Edgar Leslie Cecil Willis Walker Maygar was born on his parents' property near Kilmore, Victoria on 27 May 1868. The seventh son of Edwin Willis and Helen (nee Grimshaw) Maygar, he was educated at Alexandra and Kilmore public schools. Later, in partnership with his father and brothers, he bought Strathearn Station, near Longwood, Euroa. A highly proficient horseman, he enlisted as a volunteer in the Victorian Mounted Rifles in March 1891.
With the outbreak of war in South Africa in 1899, Magyar was keen to enlist but was initially rejected for service due to dental problems before being accepted in the 5th Contingent of the Victorian Mounted Rifles. For his actions during fighting near Geelhoutboom on 23 November 1901, he was awarded the Victoria Cross.
On his return to Australia Maygar resumed his pre-war occupation on the land near Euroa. He also continued as a lieutenant in the militia with the 8th Light Horse Regiment and later as a captain with the 16th. On 2 November 1912, for his long military service he was awarded the Colonial Auxiliary Forces Long Service Medal. With the outbreak of the First World War on 4 August 1914, Maygar immediately offered his services and within three weeks was appointed a captain commanding B Squadron of the 4th Light Horse Regiment (LHR). On 19 October, he embarked with his unit for Egypt, arriving in Alexandria on 11 December. In January 1915, Maygar was promoted to major.
Following training, the regiment moved to Gallipoli as an unmounted unit, landing there on 24 May. For the next few months, 4LHR were deployed at Ryrie's, Lone Pine, Courtney's Post and Leane's Trenches. On 17 October, Maygar was promoted to temporary lieutenant colonel and given command of 8LHR. The regiment was evacuated from the Peninsula on 20 December.
The move to Egypt saw the regiment reunited with their horses before moving east for operations in Sinai and Palestine, as part of Major General Harry Chauvel's Anzac Mounted Division. In August 1916, 8LHR was involved in heavy action pushing the advance following the battle for Romani, and later contributed to operations at Sagia and Hod el Bada.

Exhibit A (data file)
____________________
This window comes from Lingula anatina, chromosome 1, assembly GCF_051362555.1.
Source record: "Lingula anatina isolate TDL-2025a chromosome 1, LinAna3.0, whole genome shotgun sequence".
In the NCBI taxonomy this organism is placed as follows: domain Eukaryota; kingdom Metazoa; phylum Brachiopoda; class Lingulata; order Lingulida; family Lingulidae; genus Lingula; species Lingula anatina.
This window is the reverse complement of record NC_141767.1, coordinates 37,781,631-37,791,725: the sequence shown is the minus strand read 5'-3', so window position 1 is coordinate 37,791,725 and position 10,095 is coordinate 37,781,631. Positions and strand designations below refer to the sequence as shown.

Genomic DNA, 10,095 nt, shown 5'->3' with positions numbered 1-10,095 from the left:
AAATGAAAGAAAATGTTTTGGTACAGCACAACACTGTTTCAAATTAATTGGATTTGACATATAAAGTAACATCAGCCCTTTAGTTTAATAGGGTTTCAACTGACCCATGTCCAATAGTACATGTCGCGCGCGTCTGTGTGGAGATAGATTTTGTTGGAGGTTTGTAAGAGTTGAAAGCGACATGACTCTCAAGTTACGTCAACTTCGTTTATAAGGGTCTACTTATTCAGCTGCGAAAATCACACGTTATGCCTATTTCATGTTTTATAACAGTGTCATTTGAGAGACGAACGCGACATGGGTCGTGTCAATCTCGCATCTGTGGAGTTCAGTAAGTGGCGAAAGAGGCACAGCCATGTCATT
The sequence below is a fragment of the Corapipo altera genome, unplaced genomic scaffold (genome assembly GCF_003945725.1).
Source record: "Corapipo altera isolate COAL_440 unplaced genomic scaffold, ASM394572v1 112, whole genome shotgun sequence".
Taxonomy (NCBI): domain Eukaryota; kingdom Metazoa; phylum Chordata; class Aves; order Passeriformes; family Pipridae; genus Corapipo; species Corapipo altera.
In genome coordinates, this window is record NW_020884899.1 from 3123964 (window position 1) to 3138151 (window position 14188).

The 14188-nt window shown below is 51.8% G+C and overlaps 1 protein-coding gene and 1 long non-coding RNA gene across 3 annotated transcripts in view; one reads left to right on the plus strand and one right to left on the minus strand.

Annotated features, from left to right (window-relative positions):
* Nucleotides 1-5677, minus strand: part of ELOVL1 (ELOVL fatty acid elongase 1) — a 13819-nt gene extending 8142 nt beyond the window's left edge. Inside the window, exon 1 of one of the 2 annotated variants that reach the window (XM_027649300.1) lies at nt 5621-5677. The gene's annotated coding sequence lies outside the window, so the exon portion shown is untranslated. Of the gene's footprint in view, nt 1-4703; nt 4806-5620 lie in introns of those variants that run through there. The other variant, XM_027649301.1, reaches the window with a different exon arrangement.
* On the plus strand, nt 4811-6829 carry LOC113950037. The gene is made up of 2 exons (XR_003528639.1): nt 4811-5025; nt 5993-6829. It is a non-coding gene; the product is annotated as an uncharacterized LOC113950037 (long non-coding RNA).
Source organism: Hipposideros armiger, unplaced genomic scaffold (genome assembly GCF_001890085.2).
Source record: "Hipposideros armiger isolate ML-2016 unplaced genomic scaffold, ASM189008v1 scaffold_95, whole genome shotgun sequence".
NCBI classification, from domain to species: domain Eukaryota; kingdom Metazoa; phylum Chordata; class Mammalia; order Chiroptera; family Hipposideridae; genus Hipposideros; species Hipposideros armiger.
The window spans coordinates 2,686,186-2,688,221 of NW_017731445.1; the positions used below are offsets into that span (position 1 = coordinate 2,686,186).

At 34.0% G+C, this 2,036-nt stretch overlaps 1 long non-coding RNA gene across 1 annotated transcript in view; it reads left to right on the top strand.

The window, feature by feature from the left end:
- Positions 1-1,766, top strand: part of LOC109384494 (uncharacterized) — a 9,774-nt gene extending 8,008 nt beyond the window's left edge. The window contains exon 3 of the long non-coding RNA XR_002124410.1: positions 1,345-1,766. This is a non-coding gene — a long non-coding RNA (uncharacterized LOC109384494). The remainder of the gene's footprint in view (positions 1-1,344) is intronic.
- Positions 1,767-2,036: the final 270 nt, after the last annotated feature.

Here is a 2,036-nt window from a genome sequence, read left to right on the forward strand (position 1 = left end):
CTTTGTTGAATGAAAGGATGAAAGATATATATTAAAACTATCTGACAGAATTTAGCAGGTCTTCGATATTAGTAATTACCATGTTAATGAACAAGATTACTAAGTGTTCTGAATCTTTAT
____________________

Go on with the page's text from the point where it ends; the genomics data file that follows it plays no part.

In December, the Anzac Mounted Division was ordered to capture the enemy held village of Magdhaba. The assault on 23 December, with 8LHR attacking from a ridge north of the village, almost met with failure when strong resistance delayed the capture of vital water supplies. Just as Chauvel proposed a withdrawal, 1 Light Horse Brigade broke through, signalling a change of fortune, and within hours the objective was taken. During the assault 8LHR lost five officers and ten other ranks either killed or wounded.
In January 1917, 8LHR, though playing a reserve role in the assault on Rafa, provided outposts against a large column of enemy reinforcements. In March and April the regiment fought in the failed attacks on Gaza. During heavy fighting in the second attempt, on 19 April, 8LHR found itself exposed in a gap created when two flanking brigades were forced to diverge. By 4pm it was obvious the attack had failed and the decision was made to withdraw, by which time the regiment had suffered 73 casualties. Official historian H S Gullet said of Maygar's conduct during the fighting that: 'It was a day when true leaders recognised that their men needed inspiration, and Maygar gave it in the finest manner.'
For his leadership during the attacks at Maghdaba and Rafa, Maygar was awarded the Distinguished Service Order on 3 June. Four days later, in recognition of his long and distinguished military career, he was awarded the Colonial Auxiliary Forces Officer's Decoration.
On the afternoon of 31 October, at Beersheba, Maygar was severely wounded during a German aerial attack. Despite surgery to remove his shattered arm he died from blood loss the following day. Maygar is buried in grave number Q 82 of the Beersheba War Cemetery.